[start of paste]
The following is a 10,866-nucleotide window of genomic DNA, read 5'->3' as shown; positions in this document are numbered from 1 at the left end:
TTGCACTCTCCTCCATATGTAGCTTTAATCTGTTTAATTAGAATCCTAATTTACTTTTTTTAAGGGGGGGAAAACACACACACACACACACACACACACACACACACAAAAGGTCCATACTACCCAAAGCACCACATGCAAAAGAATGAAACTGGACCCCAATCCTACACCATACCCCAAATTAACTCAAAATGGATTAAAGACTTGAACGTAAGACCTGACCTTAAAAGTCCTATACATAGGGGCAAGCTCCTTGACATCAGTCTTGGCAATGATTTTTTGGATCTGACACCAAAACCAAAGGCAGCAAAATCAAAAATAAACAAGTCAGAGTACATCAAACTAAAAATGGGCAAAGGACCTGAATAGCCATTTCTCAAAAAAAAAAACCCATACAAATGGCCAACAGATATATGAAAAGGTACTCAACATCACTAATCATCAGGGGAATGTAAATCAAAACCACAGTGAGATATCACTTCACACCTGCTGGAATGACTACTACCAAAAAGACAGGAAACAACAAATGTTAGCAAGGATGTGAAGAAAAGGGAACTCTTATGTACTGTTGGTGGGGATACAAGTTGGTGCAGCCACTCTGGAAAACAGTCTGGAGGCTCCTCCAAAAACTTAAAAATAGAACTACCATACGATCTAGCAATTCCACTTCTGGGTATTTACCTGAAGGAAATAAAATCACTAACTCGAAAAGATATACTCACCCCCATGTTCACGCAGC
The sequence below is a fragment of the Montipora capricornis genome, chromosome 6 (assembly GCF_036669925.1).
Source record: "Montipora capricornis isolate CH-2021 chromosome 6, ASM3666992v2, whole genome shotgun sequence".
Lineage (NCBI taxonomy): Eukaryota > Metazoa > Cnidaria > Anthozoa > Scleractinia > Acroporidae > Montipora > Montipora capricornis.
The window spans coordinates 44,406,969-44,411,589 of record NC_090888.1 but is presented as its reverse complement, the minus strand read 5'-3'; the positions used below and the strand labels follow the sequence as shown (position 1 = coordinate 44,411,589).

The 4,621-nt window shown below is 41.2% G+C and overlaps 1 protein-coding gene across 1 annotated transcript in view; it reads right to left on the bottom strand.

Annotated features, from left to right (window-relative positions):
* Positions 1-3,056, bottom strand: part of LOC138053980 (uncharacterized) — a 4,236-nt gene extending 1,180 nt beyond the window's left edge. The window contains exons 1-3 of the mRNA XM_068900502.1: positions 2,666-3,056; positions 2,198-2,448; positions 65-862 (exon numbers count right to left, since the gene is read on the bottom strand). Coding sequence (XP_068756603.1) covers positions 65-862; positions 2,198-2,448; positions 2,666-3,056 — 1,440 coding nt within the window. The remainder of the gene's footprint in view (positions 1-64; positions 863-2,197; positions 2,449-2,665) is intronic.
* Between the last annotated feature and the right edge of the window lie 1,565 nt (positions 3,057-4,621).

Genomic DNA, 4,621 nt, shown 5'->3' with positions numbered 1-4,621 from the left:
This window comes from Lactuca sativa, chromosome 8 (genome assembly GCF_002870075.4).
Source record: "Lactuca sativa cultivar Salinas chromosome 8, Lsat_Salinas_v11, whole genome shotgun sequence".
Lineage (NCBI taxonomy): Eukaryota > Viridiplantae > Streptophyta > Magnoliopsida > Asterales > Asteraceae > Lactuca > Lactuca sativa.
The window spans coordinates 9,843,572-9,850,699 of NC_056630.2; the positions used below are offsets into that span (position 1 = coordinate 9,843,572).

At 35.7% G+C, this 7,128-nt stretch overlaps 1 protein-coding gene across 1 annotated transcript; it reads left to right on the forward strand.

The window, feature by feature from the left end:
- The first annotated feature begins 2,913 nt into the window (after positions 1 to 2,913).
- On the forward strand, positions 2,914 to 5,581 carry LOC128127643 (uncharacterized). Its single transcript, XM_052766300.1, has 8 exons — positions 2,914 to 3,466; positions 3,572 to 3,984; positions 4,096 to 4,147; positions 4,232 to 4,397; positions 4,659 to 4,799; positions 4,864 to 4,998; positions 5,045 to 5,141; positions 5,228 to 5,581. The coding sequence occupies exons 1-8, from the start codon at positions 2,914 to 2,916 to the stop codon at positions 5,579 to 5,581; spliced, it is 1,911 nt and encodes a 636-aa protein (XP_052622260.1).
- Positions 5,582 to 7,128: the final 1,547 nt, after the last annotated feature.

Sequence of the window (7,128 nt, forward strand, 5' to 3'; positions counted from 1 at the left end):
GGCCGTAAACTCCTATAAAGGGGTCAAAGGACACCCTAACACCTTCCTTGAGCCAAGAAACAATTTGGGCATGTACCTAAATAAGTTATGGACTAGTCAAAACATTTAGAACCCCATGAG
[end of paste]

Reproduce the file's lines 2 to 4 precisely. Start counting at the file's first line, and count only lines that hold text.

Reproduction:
TTGCACTCTCCTCCATATGTAGCTTTAATCTGTTTAATTAGAATCCTAATTTACTTTTTTTAAGGGGGGGAAAACACACACACACACACACACACACACACACACACAAAAGGTCCATACTACCCAAAGCACCACATGCAAAAGAATGAAACTGGACCCCAATCCTACACCATACCCCAAATTAACTCAAAATGGATTAAAGACTTGAACGTAAGACCTGACCTTAAAAGTCCTATACATAGGGGCAAGCTCCTTGACATCAGTCTTGGCAATGATTTTTTGGATCTGACACCAAAACCAAAGGCAGCAAAATCAAAAATAAACAAGTCAGAGTACATCAAACTAAAAATGGGCAAAGGACCTGAATAGCCATTTCTCAAAAAAAAAAACCCATACAAATGGCCAACAGATATATGAAAAGGTACTCAACATCACTAATCATCAGGGGAATGTAAATCAAAACCACAGTGAGATATCACTTCACACCTGCTGGAATGACTACTACCAAAAAGACAGGAAACAACAAATGTTAGCAAGGATGTGAAGAAAAGGGAACTCTTATGTACTGTTGGTGGGGATACAAGTTGGTGCAGCCACTCTGGAAAACAGTCTGGAGGCTCCTCCAAAAACTTAAAAATAGAACTACCATACGATCTAGCAATTCCACTTCTGGGTATTTACCTGAAGGAAATAAAATCACTAACTCGAAAAGATATACTCACCCCCATGTTCACGCAGC
The sequence below is a fragment of the Montipora capricornis genome, chromosome 6 (assembly GCF_036669925.1).
Source record: "Montipora capricornis isolate CH-2021 chromosome 6, ASM3666992v2, whole genome shotgun sequence".